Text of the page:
The Civil War movie, The Keeping Room, begins ominously with the words of General William T. Sherman. “War is cruelty. There is no use trying to reform it and the crueler it is, the sooner it will be over.” The setting is 1865 and the Union Army’s march through the South. All the men, including male slaves, are off to war or otherwise gone. Women who should be “learning to be wives, are using a hoe and learning to shoot.” (Their words, not mine.) Or, as Mad says, “We are all ‘slaves’ now.”
For sheer tension, it’s hard to beat ninety-five minutes of The Keeping Room. Scene One shows two Union soldiers killing three and setting fire to a stage coach. It is clear that they are taking no prisoners. Shift to a farmhouse which has clearly seen better days. Augusta, Louise, and Mad struggle with day-to-day chores wondering if their father, brother, and lover will ever return. Can three women protect themselves from the oncoming onslaught? As “indie” films go, The Keeping Room is well-done even though the constant threat of sexual assault isn’t pleasant. I give the movie 3.5 Gavels and it receives a 74% Rotten Tomatoes rating with 51% Audience score.
Spoiled, younger sister Louise abandons her chores and is bitten by a raccoon. Augusta must leave her, and slave, Mad, unprotected as she searches for medicine. Her path crosses Moses and Henry at a bar. The barman warns her to leave and she tries to escape out a window. As Mad says “there are many kinds of monsters in this world. You never know which one is gonna’ be yours.”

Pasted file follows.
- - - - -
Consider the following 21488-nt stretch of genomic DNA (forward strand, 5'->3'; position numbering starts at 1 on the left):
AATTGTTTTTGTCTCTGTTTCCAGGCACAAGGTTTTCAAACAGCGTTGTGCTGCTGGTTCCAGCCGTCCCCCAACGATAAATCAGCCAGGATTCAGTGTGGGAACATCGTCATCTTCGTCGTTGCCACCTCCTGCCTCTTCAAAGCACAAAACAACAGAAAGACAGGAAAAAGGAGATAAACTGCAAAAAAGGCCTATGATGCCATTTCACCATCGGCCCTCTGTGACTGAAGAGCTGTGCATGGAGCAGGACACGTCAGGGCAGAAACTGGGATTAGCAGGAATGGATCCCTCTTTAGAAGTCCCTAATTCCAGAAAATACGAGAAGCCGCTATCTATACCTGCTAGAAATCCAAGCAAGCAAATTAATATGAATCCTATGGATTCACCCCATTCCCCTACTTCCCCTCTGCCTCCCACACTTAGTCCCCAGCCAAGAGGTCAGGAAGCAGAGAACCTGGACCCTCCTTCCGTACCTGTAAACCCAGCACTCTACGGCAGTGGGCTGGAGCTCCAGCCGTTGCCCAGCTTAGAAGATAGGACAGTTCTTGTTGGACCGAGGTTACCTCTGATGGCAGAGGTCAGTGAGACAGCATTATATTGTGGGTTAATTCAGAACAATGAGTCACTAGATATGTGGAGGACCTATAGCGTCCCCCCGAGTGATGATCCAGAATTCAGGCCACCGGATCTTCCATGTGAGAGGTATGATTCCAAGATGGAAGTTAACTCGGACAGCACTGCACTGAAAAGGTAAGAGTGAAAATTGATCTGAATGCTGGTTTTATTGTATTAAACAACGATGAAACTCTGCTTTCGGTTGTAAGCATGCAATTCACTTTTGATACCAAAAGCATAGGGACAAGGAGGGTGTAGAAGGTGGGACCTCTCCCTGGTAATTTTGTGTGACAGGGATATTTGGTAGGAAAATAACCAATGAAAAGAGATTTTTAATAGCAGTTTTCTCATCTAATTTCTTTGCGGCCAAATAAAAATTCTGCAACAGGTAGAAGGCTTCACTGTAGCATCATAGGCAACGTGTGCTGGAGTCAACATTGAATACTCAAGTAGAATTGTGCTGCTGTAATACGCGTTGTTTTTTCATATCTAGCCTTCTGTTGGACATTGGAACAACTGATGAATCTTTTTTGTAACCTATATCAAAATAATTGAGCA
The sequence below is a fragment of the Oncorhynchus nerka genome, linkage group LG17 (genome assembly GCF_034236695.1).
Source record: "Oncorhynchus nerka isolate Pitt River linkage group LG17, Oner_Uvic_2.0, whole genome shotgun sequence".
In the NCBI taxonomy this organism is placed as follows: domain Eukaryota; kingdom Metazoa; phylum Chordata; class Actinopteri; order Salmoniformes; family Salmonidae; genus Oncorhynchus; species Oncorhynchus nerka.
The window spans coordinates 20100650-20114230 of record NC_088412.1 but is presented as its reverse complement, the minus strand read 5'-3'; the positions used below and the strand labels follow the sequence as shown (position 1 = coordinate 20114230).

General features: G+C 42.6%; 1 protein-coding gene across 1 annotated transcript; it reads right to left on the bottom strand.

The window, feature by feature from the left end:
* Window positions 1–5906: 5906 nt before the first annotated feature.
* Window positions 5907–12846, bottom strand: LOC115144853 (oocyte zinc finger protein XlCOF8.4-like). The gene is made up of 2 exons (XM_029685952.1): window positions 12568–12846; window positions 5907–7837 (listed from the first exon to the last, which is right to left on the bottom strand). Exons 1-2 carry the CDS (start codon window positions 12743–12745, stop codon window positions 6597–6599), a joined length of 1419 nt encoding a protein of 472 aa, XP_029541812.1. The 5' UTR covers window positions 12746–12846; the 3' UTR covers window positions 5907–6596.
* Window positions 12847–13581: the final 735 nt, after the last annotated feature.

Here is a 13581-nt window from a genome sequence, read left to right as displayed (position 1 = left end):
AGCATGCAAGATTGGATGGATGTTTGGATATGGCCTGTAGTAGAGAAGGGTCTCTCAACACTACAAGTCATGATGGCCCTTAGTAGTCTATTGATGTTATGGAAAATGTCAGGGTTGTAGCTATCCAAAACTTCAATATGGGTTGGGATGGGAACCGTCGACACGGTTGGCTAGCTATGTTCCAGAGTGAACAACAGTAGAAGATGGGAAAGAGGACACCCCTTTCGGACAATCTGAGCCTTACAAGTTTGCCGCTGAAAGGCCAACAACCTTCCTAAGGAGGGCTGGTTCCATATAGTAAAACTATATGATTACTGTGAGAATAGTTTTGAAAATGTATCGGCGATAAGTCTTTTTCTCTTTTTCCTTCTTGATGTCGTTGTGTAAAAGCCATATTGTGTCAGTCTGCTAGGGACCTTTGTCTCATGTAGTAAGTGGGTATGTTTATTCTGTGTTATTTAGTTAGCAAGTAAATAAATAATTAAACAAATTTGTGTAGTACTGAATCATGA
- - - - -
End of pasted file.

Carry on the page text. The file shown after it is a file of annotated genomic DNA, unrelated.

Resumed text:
While Haile Steinfeld (Bumblebee, Charlie’s Angels), as Louise, is the name actress, The Keeping Room is Brit Marling‘s vehicle. Although well-respected on the independent circuit, a review of her filmography indicates I’ve never seen any of her work. As Augusta, she is fantastic, the performance that keeps you in the edge of your seat. Another pleasant surprise is Muna Otaru, an actress from Liverpool, playing Mad. For those awaiting the return of Jake Sully in the Avatar series, find Sam Worthington here as the ungodly Moses.
Despite my overall favorable impression, two matters still need better answers. First, I’m not sure how the movie fits its title. Second, the ending seems out of character. For women who “ain’t gonna wait for him. We gonna’ hunt him down ’til he’ ours,” defense of the homestead seems the only option. Perhaps, survival is more important than The Keeping Room.
The Detroit News describes the film as “dark, brooding and brutal. The Keeping Room features finely carved performances in a Civil War period piece that might as well be post-apocalyptic.” Or, as the Tribune News Service notes “men go to battle, but women often take the brunt of war’s cruelties.” The Keeping Room is not a horror film, rather a terror film. Approach this one with a sense of foreboding.